Demand Russia lets jailed Crimean Tatar leader Akhtem Chiygoz see his dying mother!
There were numerous questions regarding Ukrainian political prisoners that should have been put to Russian President Vladimir Putin at his ‘direct phone-in’ on June 15. There was one demand that is of critical urgency.
Russia has imprisoned Crimean Tatar Mejlis leader Akhtem Chiygoz on legally nonsensical charges and is now refusing to allow him to see his dying mother. Aliye Abduraimovna has cancer and doctors believe it is a question of days or weeks, no longer.
Whatever reasons Russia has for its politically motivated imprisonment of Chiygoz, his elderly mother has not seen her son in two years.
It is an act of barbaric cruelty to prevent her from seeing him before she dies.
On June 15, the High Court in Crimea under Russian control rejected the latest application from Chiygoz’s lawyers for Chiygoz to be taken – under convoy – to see his mother for the last time. There can be no reason for such a refusal which is in flagrant violation of international humanitarian law.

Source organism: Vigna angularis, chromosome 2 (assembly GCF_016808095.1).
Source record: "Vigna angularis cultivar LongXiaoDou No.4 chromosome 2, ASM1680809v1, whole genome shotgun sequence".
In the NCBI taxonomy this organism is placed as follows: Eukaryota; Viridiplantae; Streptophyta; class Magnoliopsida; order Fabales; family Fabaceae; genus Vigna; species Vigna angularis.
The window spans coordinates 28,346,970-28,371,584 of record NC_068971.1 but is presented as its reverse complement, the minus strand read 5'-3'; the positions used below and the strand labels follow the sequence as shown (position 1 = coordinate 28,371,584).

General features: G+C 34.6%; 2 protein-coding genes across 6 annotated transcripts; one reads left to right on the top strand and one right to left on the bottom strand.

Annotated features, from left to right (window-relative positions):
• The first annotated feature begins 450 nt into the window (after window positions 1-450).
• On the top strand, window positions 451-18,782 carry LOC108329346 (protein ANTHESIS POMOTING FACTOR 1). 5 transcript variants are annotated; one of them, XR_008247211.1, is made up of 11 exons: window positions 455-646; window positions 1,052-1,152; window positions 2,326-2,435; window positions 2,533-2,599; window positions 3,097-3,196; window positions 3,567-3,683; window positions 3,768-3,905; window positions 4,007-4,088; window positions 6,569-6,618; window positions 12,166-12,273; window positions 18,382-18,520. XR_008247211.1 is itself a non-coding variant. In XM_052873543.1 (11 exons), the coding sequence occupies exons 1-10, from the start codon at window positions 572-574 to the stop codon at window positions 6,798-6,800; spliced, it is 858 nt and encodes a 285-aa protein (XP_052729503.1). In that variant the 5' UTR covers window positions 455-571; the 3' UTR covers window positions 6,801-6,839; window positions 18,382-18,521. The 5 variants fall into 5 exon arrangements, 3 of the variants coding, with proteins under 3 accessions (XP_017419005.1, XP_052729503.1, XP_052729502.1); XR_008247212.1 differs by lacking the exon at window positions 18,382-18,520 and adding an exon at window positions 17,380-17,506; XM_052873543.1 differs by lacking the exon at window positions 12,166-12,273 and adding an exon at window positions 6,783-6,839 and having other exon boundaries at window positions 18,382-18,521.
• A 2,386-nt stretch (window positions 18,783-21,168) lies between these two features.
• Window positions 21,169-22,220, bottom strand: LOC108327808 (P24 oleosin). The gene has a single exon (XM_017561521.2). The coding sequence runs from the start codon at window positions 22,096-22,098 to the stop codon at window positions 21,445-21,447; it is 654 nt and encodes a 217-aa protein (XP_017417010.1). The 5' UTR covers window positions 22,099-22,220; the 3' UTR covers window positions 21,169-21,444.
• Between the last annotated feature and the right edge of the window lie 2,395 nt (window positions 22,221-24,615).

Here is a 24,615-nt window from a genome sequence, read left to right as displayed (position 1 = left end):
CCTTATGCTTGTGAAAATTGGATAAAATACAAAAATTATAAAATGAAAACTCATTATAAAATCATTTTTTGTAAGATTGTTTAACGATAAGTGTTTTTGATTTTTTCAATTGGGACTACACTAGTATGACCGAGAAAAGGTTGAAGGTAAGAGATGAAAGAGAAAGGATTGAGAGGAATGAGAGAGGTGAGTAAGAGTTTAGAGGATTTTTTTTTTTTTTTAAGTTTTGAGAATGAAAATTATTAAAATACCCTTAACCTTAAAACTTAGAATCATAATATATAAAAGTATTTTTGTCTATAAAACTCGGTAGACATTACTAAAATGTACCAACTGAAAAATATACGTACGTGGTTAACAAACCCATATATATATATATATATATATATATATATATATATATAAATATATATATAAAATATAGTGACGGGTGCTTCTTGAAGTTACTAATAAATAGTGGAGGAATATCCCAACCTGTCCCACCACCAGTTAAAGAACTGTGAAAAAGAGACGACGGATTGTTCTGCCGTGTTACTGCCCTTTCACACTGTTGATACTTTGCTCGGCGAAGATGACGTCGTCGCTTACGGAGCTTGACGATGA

PLEASE contact politicians and the media in your country. Share this information on social networks and Twitter. Ask others to help put pressure on Moscow to allow a dying woman to embrace her son whom she has been prevented from seeing for two years.
Akhtem Chiygoz was arrested on Jan 29, 2015 on charges relating to a demonstration on Ukrainian territory and under Ukrainian law. There are strong reasons for believing that the huge demnstration outside the Crimean parliament on 26 February 2014 prevented Russia’s attempt to carry off an effective coup without the obvious use of Russian soldiers. This may anger those in the Kremlin, but it cannot change the fact that Russia has no jurisdiction to prosecute somebody for a demonstration on another country’s territory.
The actual charges are also absurd since there was simply no ‘riot’ that day, and there is a huge amount of video footage showing Chiygoz seeking only to calm hotheads and prevent confrontations between opposing sides.
The ‘case’ is also openly targeting only Crimean Tatars, though the videos often show that it was the pro-Russian activists who deliberately provoked trouble.
52-year-old Chiygoz is now prevented from even attending his own ‘trial’.
He and two of the other Crimean Tatars charged with this pre-annexation demonstration – Ali Asanov and Mustafa Degermendzhy – have been recognized as political prisoners by the Memorial Human Rights Centre, and their release has been repeatedly demanded by EU bodies, the Parliamentary Assembly of the Council of Europe, OSCE, Amnesty International and individual countries.